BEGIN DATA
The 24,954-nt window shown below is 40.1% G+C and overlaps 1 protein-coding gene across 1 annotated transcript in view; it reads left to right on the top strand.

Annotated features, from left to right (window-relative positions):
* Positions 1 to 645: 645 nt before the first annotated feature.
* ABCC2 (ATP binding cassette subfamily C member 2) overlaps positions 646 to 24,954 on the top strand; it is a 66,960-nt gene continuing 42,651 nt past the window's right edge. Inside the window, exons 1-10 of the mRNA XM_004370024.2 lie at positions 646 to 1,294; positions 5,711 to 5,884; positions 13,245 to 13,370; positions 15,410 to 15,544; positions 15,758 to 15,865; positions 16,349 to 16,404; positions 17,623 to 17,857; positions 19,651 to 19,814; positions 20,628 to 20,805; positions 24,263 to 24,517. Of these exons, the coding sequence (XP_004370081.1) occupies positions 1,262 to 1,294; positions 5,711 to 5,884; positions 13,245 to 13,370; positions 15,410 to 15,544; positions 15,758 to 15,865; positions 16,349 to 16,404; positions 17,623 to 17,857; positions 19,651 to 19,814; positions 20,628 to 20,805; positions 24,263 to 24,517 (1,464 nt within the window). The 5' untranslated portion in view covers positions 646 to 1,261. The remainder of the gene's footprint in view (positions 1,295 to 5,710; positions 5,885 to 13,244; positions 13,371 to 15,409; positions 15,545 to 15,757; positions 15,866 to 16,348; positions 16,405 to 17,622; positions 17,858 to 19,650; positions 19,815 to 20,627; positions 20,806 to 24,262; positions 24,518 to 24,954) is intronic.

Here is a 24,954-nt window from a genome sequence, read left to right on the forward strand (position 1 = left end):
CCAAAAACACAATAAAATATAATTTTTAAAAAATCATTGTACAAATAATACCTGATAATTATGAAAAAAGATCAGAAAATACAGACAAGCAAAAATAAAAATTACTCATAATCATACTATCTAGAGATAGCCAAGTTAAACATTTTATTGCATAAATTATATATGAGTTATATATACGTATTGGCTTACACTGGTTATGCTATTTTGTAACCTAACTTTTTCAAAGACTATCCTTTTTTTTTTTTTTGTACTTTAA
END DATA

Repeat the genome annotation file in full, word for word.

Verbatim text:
The 24,954-nt window shown below is 40.1% G+C and overlaps 1 protein-coding gene across 1 annotated transcript in view; it reads left to right on the top strand.

Annotated features, from left to right (window-relative positions):
* Positions 1 to 645: 645 nt before the first annotated feature.
* ABCC2 (ATP binding cassette subfamily C member 2) overlaps positions 646 to 24,954 on the top strand; it is a 66,960-nt gene continuing 42,651 nt past the window's right edge. Inside the window, exons 1-10 of the mRNA XM_004370024.2 lie at positions 646 to 1,294; positions 5,711 to 5,884; positions 13,245 to 13,370; positions 15,410 to 15,544; positions 15,758 to 15,865; positions 16,349 to 16,404; positions 17,623 to 17,857; positions 19,651 to 19,814; positions 20,628 to 20,805; positions 24,263 to 24,517. Of these exons, the coding sequence (XP_004370081.1) occupies positions 1,262 to 1,294; positions 5,711 to 5,884; positions 13,245 to 13,370; positions 15,410 to 15,544; positions 15,758 to 15,865; positions 16,349 to 16,404; positions 17,623 to 17,857; positions 19,651 to 19,814; positions 20,628 to 20,805; positions 24,263 to 24,517 (1,464 nt within the window). The 5' untranslated portion in view covers positions 646 to 1,261. The remainder of the gene's footprint in view (positions 1,295 to 5,710; positions 5,885 to 13,244; positions 13,371 to 15,409; positions 15,545 to 15,757; positions 15,866 to 16,348; positions 16,405 to 17,622; positions 17,858 to 19,650; positions 19,815 to 20,627; positions 20,806 to 24,262; positions 24,518 to 24,954) is intronic.

Here is a 24,954-nt window from a genome sequence, read left to right on the forward strand (position 1 = left end):
CCAAAAACACAATAAAATATAATTTTTAAAAAATCATTGTACAAATAATACCTGATAATTATGAAAAAAGATCAGAAAATACAGACAAGCAAAAATAAAAATTACTCATAATCATACTATCTAGAGATAGCCAAGTTAAACATTTTATTGCATAAATTATATATGAGTTATATATACGTATTGGCTTACACTGGTTATGCTATTTTGTAACCTAACTTTTTCAAAGACTATCCTTTTTTTTTTTTTTGTACTTTAA